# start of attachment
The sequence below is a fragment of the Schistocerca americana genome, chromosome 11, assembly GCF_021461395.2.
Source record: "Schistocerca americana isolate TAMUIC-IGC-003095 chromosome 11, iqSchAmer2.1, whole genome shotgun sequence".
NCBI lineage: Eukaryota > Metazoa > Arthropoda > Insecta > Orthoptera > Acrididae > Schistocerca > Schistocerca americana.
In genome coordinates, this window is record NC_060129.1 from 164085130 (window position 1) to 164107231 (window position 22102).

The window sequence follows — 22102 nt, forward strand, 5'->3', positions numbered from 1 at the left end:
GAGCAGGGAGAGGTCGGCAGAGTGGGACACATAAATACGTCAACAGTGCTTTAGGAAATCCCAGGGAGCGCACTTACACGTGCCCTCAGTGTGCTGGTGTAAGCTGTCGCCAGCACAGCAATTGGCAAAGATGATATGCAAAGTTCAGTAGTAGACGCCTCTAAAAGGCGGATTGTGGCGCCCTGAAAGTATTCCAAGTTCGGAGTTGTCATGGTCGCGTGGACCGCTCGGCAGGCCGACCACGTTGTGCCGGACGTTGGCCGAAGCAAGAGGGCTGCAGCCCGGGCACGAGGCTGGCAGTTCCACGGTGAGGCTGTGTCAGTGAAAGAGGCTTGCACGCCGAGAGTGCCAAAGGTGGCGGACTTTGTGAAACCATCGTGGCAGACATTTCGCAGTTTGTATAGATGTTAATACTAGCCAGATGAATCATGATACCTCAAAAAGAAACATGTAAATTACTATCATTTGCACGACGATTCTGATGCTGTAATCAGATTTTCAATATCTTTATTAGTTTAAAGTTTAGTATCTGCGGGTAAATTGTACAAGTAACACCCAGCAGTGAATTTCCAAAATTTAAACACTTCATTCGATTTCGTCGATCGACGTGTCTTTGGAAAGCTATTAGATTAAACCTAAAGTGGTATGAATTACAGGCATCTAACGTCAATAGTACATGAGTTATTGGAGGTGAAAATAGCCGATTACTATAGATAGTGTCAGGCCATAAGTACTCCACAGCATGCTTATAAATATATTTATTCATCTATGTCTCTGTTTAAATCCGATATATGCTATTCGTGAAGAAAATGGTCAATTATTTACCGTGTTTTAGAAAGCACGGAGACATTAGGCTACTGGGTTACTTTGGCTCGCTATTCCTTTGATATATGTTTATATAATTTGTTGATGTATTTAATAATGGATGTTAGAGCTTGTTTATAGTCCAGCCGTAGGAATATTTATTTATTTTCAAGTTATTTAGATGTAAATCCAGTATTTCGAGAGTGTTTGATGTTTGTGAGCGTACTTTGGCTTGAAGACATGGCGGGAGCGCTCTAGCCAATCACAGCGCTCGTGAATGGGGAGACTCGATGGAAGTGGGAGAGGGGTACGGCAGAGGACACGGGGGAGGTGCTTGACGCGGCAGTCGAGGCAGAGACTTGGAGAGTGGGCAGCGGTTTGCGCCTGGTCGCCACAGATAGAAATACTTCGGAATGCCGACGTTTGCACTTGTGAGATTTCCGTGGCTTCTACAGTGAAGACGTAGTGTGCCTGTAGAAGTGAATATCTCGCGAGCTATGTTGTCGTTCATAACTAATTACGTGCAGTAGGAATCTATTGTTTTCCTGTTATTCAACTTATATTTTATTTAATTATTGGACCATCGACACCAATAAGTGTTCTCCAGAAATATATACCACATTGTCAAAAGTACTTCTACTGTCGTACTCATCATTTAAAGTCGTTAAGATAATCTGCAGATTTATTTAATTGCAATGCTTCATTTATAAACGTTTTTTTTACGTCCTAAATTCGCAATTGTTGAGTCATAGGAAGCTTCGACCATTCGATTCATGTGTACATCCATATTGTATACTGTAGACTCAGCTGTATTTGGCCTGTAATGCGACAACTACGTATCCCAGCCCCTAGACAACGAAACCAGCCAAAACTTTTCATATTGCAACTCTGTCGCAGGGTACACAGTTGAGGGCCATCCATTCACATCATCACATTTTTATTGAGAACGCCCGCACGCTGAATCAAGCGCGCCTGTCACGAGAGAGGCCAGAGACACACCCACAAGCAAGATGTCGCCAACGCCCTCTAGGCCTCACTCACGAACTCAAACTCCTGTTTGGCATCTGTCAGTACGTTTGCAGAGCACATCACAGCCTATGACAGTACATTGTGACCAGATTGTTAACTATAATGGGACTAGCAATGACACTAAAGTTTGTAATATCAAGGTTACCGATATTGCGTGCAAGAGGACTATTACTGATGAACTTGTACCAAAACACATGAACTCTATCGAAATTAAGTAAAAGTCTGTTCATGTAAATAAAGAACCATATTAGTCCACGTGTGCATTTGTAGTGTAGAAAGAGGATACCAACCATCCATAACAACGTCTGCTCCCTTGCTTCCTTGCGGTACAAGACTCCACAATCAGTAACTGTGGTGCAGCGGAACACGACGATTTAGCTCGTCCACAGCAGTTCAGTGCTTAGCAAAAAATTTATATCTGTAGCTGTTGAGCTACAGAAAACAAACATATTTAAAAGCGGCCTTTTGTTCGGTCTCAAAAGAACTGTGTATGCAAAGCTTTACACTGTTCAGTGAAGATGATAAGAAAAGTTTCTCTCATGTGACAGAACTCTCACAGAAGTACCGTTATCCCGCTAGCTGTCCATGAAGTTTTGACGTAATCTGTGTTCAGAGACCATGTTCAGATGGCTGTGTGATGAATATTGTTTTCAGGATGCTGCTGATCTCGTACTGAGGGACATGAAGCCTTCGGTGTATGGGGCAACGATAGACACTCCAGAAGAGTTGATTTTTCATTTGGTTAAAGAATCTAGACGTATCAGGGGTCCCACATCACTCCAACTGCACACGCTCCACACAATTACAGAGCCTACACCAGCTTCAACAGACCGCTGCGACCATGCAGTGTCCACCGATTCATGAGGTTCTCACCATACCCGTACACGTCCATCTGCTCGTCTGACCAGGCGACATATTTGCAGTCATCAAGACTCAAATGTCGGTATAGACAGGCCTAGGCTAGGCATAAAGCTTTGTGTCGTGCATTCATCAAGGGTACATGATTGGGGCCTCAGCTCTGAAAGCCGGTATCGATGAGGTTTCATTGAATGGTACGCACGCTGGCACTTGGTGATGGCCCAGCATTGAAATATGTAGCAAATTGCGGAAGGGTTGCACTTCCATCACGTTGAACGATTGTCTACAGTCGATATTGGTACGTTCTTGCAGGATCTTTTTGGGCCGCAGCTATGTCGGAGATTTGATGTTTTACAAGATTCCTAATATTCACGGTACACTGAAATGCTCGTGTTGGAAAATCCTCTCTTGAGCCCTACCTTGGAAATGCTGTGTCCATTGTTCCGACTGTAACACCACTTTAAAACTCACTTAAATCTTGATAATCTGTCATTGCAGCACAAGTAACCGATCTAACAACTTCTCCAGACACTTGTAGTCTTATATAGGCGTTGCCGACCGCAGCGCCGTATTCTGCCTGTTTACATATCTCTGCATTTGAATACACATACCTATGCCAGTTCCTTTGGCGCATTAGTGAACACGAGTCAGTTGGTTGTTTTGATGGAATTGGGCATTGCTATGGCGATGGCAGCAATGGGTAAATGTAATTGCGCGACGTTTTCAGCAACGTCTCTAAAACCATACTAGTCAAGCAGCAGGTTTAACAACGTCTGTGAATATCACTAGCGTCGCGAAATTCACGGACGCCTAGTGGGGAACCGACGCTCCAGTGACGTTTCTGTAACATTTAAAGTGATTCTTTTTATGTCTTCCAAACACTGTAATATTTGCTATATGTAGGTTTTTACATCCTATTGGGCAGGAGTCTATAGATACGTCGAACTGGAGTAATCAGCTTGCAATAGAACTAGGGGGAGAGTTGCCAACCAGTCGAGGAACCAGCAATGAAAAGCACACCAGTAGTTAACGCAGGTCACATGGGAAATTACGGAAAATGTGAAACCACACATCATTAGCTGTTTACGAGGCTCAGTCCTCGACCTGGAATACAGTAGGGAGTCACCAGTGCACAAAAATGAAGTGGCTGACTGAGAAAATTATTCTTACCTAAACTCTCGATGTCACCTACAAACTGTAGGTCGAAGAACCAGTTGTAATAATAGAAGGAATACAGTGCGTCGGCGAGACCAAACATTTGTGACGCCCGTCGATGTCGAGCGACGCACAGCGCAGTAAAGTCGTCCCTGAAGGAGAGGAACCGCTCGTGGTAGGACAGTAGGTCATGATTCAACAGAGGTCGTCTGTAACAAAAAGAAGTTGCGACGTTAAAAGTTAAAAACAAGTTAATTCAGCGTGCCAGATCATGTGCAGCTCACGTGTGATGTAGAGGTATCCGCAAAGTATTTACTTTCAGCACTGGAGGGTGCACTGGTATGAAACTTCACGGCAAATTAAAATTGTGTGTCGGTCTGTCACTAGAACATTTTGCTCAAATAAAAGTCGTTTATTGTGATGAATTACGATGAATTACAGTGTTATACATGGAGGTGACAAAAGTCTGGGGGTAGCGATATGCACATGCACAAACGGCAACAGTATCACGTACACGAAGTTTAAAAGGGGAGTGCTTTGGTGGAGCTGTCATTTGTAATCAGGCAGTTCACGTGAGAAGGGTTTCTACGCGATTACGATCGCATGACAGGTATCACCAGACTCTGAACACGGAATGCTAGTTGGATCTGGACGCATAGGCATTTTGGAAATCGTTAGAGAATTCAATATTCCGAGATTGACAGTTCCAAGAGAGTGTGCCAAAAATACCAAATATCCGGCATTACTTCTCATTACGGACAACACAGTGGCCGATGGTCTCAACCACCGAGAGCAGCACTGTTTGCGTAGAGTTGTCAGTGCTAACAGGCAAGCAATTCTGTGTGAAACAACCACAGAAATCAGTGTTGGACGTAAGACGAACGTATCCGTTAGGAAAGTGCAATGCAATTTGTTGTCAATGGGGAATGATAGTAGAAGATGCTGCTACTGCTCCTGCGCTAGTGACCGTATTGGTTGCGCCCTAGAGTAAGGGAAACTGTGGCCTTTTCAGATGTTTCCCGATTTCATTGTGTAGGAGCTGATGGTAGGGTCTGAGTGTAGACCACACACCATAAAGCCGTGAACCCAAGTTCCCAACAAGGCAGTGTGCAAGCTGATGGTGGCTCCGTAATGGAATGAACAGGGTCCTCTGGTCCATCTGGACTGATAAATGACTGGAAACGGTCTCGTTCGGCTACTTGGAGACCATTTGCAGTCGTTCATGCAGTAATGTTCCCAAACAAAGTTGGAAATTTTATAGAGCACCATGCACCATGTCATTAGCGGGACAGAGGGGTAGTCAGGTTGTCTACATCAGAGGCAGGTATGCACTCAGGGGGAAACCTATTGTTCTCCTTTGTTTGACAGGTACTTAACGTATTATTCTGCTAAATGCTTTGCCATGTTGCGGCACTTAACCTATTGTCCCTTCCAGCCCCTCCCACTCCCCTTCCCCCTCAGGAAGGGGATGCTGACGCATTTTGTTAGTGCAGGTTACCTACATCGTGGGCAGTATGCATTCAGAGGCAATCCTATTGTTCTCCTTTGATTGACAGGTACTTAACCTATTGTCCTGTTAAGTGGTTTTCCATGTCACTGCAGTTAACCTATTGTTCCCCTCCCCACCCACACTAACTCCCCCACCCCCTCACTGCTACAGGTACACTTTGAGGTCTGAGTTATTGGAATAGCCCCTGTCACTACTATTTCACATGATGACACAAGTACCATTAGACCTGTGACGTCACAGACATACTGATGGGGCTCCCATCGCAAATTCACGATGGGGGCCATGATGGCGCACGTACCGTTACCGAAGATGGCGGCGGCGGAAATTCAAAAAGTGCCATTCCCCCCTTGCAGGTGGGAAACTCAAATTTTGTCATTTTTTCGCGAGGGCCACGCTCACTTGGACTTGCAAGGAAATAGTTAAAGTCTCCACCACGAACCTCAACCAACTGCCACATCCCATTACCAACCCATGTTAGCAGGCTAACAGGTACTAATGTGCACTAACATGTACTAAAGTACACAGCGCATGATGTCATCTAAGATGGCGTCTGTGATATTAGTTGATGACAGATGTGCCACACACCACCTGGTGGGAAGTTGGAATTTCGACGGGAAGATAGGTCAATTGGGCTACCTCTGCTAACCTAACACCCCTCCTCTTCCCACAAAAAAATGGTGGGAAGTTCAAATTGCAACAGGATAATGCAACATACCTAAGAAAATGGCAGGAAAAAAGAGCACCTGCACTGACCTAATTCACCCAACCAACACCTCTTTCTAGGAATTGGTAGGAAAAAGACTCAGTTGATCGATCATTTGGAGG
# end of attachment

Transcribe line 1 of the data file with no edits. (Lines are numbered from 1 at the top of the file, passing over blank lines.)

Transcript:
The sequence below is a fragment of the Schistocerca americana genome, chromosome 11, assembly GCF_021461395.2.